Both buyer and seller brought energy and talent to the table, Razowsky says. In addition to a seasoned management team, Minute Man had a strong tobacco business, successful loyalty program and dedicated customer base. “[Rmarts is] really good at putting in healthy sets and utilizing local vendors to change up the offering,” Razowsky says. “So we felt like we could lend some value there by changing up sets and tailoring the focus toward expanding the customer base.”
The Rmarts-Texor deal came about via industry contacts, another intangible factor in the buy-sell mix. Officials with Casey’s General Stores, Ankeny, Iowa, mentioned this when commenting on Alimentation Couche-Tard, Laval, Quebec, buying Holiday Stationstores, Bloomington, Minn., last year. “We wish we had been invited to participate,” says Bill Walljasper, CFO of Casey’s.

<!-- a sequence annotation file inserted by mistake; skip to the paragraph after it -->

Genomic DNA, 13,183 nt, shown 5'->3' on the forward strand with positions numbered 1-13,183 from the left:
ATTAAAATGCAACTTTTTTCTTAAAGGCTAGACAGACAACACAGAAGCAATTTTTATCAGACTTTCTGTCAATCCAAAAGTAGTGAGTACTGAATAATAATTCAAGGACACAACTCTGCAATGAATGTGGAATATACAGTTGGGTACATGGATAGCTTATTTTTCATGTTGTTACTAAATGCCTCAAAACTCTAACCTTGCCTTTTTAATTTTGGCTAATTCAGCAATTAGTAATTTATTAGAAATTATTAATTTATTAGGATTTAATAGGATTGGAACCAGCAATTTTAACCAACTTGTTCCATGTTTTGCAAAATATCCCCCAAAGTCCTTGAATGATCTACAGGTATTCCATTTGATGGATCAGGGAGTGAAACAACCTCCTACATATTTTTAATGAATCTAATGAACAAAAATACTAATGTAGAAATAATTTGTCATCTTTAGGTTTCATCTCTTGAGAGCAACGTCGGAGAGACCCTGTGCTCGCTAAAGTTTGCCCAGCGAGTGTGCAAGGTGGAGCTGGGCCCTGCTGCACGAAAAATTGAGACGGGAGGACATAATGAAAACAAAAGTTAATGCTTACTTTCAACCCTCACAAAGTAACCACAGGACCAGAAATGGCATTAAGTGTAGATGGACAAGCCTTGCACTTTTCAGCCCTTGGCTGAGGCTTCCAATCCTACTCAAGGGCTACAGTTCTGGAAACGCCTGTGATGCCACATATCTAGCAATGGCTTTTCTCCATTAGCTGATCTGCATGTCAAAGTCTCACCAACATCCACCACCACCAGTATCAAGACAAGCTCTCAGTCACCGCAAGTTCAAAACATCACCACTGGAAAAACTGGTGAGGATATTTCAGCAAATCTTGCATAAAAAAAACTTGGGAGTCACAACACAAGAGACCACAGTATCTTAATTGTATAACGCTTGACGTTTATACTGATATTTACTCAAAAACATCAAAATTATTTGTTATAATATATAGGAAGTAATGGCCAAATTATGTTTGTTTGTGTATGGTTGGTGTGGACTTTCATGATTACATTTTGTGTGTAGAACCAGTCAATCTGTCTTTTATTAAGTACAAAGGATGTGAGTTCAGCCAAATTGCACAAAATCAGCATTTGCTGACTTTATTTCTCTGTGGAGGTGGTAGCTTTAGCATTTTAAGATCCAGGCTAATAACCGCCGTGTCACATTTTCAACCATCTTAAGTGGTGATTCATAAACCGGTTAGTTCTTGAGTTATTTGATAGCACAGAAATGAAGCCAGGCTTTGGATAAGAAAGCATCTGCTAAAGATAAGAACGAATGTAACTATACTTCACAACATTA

NEXT: Track ROI
For Strickland, the situation was obvious. “Our profitability level was not going to remain where it was,” he says. “They were all good sites, but the way we needed to operate [looking ahead], we didn’t see the ROI long term.”
Strickland is like many retailers who constantly evaluate their businesses to decide “best-use” cases for what resources they have.
“Even with my own money, I treat it as if it were coming from a bank,” Strickland says.
It’s about keeping your eye on the prize and knowing what a win looks like.
Take the example of a marginal convenience store, says Shea of Shea Capital. The store still makes money, but when fuel margins are tight, it bleeds when labor is factored in. Say the site makes, for argument’s sake, $20,000 a year. If someone wanting to build a Starbucks was willing to pay $1 million for that corner, the retailer would essentially be making 2% a year return on that store. But I